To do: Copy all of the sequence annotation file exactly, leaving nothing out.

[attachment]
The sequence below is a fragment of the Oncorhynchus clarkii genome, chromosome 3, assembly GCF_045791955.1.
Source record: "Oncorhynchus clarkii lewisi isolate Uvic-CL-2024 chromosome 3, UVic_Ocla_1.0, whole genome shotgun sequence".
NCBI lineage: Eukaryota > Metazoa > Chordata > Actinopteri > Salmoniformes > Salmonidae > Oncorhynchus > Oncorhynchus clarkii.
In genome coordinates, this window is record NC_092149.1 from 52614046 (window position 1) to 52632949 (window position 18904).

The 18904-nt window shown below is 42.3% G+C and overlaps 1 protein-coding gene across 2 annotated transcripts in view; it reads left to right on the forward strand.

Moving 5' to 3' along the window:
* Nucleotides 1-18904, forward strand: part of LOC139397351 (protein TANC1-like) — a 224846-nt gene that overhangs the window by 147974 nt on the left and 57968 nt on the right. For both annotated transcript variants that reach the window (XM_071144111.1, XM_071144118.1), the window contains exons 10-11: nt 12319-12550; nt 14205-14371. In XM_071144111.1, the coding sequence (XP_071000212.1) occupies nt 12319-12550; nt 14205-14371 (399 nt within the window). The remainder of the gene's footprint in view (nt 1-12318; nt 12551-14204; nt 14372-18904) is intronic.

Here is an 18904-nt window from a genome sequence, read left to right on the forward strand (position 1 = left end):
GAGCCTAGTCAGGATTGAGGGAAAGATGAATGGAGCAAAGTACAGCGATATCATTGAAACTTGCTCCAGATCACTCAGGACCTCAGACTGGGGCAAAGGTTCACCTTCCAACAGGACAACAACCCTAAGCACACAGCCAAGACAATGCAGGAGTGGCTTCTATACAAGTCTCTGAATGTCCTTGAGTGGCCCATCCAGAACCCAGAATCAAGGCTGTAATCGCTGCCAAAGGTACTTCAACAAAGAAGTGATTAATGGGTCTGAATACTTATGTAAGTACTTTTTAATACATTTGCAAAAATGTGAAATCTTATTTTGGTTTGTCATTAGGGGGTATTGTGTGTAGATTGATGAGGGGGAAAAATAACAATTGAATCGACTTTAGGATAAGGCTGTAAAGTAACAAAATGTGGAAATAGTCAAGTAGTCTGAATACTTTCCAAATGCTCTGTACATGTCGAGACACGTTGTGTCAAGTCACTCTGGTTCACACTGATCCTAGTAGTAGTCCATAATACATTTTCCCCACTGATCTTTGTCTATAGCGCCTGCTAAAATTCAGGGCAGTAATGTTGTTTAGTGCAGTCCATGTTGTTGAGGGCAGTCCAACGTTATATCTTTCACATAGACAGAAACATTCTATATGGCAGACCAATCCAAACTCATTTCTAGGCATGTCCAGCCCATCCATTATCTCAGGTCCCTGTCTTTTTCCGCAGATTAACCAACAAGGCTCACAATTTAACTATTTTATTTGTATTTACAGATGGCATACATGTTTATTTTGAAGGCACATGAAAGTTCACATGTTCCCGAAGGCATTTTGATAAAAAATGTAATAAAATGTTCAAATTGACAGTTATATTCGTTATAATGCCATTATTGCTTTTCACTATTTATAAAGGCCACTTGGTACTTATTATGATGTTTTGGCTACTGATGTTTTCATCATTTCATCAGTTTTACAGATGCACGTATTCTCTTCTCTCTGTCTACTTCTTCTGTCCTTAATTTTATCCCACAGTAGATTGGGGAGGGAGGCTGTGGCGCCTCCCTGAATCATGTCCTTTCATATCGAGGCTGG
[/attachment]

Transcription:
The sequence below is a fragment of the Oncorhynchus clarkii genome, chromosome 3, assembly GCF_045791955.1.
Source record: "Oncorhynchus clarkii lewisi isolate Uvic-CL-2024 chromosome 3, UVic_Ocla_1.0, whole genome shotgun sequence".
NCBI lineage: Eukaryota > Metazoa > Chordata > Actinopteri > Salmoniformes > Salmonidae > Oncorhynchus > Oncorhynchus clarkii.
In genome coordinates, this window is record NC_092149.1 from 52614046 (window position 1) to 52632949 (window position 18904).

The 18904-nt window shown below is 42.3% G+C and overlaps 1 protein-coding gene across 2 annotated transcripts in view; it reads left to right on the forward strand.

Moving 5' to 3' along the window:
* Nucleotides 1-18904, forward strand: part of LOC139397351 (protein TANC1-like) — a 224846-nt gene that overhangs the window by 147974 nt on the left and 57968 nt on the right. For both annotated transcript variants that reach the window (XM_071144111.1, XM_071144118.1), the window contains exons 10-11: nt 12319-12550; nt 14205-14371. In XM_071144111.1, the coding sequence (XP_071000212.1) occupies nt 12319-12550; nt 14205-14371 (399 nt within the window). The remainder of the gene's footprint in view (nt 1-12318; nt 12551-14204; nt 14372-18904) is intronic.

Here is an 18904-nt window from a genome sequence, read left to right on the forward strand (position 1 = left end):
GAGCCTAGTCAGGATTGAGGGAAAGATGAATGGAGCAAAGTACAGCGATATCATTGAAACTTGCTCCAGATCACTCAGGACCTCAGACTGGGGCAAAGGTTCACCTTCCAACAGGACAACAACCCTAAGCACACAGCCAAGACAATGCAGGAGTGGCTTCTATACAAGTCTCTGAATGTCCTTGAGTGGCCCATCCAGAACCCAGAATCAAGGCTGTAATCGCTGCCAAAGGTACTTCAACAAAGAAGTGATTAATGGGTCTGAATACTTATGTAAGTACTTTTTAATACATTTGCAAAAATGTGAAATCTTATTTTGGTTTGTCATTAGGGGGTATTGTGTGTAGATTGATGAGGGGGAAAAATAACAATTGAATCGACTTTAGGATAAGGCTGTAAAGTAACAAAATGTGGAAATAGTCAAGTAGTCTGAATACTTTCCAAATGCTCTGTACATGTCGAGACACGTTGTGTCAAGTCACTCTGGTTCACACTGATCCTAGTAGTAGTCCATAATACATTTTCCCCACTGATCTTTGTCTATAGCGCCTGCTAAAATTCAGGGCAGTAATGTTGTTTAGTGCAGTCCATGTTGTTGAGGGCAGTCCAACGTTATATCTTTCACATAGACAGAAACATTCTATATGGCAGACCAATCCAAACTCATTTCTAGGCATGTCCAGCCCATCCATTATCTCAGGTCCCTGTCTTTTTCCGCAGATTAACCAACAAGGCTCACAATTTAACTATTTTATTTGTATTTACAGATGGCATACATGTTTATTTTGAAGGCACATGAAAGTTCACATGTTCCCGAAGGCATTTTGATAAAAAATGTAATAAAATGTTCAAATTGACAGTTATATTCGTTATAATGCCATTATTGCTTTTCACTATTTATAAAGGCCACTTGGTACTTATTATGATGTTTTGGCTACTGATGTTTTCATCATTTCATCAGTTTTACAGATGCACGTATTCTCTTCTCTCTGTCTACTTCTTCTGTCCTTAATTTTATCCCACAGTAGATTGGGGAGGGAGGCTGTGGCGCCTCCCTGAATCATGTCCTTTCATATCGAGGCTGG